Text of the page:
(“He who wins souls is wise.” Proverbs 11:30 NKJV)
I didn’t directly rescue someone from the fire in the last week, but I shared my love of Jesus with various people and I’m not disheartened at all. I plan to move forward in my soulwinning quest.
Recently I had two men I knew fairly well pass away. I lived with one man and his family back in the late 80’s for a couple years while attending college. The other man was my wife’s late husband’s Dad. One thing they both had in common was to openly share their love of Jesus with other people, including with family members, friends, people they met in the community, and others.
I’m taking their lead in my next soulwinning experiment. In it I’m planning to take a specific strategy when I meet people. It’s based on the one thing that most people ask other people. You guessed it . . . “HOW ARE YOU?” I joke with my family every time we’re in the Taco Bell drive-in line. I tell them “I’m 100% certain that the Taco Bell worker will ask over the intercom “How are you?” They’ve been doing it for years.
My plan in the coming week is to take the “How are you?” question to the next level, and really tell them how I am. What’s the point of exchanging pleasantries if we don’t even share the truth? I don’t mean sharing the details if we’re having a horrible, rotten, no good day. I mean doing the following:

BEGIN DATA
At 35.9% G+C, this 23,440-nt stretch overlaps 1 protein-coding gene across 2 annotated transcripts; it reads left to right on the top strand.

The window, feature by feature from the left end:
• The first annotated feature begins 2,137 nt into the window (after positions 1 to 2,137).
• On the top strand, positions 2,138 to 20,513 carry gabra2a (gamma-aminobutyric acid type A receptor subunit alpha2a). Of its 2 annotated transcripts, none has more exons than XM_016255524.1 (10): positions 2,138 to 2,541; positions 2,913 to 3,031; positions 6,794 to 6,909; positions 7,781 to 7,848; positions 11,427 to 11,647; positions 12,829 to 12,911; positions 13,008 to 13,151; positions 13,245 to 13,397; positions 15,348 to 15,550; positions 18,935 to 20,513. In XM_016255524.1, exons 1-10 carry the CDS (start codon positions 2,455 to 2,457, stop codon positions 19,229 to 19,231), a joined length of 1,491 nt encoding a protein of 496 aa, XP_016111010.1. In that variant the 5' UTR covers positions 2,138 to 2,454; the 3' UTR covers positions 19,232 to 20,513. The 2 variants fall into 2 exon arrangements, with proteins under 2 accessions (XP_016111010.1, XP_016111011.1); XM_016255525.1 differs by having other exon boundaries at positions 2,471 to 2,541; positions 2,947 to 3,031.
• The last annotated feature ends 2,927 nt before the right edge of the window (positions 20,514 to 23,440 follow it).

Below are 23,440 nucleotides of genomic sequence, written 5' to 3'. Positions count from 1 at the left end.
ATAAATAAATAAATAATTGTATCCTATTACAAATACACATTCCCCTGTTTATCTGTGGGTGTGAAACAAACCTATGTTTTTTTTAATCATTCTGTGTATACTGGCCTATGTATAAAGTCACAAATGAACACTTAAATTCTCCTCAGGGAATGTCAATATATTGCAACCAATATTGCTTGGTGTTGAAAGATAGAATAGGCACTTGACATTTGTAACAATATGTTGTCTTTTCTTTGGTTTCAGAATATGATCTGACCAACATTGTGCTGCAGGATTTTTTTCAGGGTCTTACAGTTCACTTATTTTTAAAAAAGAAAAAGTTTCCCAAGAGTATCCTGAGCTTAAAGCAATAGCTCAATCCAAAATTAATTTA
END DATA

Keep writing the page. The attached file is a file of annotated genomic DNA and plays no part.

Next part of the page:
I plan to say something like this: “I’m feeling blessed by Jesus”, or “I’m feeling blessed by Jesus, thanks for asking”, or “I’m feeling blessed by Jesus, how are you?” By doing this you’re sharing a meaningful expression of your heartfelt feelings about how you really are.
I believe this simple response can have the effect of starting the person to thinking about their own relationship with Jesus. I also think it might open up opportunities to dialogue in the future about Jesus.
For example, if we meet the same person repeatedly, they’ll know ahead of time how we’re going to respond to the ‘How are you?’ question. It might make them think over and over again about their own relationship with Jesus, and whether this strange person in front of them is sharing something of value for their own lives.
You might think this approach will scare the other person off, or you might feel very uncomfortable sharing in this way. But what do we have to lose? As I used to say to my people trying to get jobs who were reluctant to call, or communicate with an employer repeatedly about the prospect of getting a job. I used to joke, “Will they call the police to arrest you for annoying them?”
We do feel blessed by Jesus, don’t we? Why not share it with others when they ask us the “How are you?” question.
See you next week,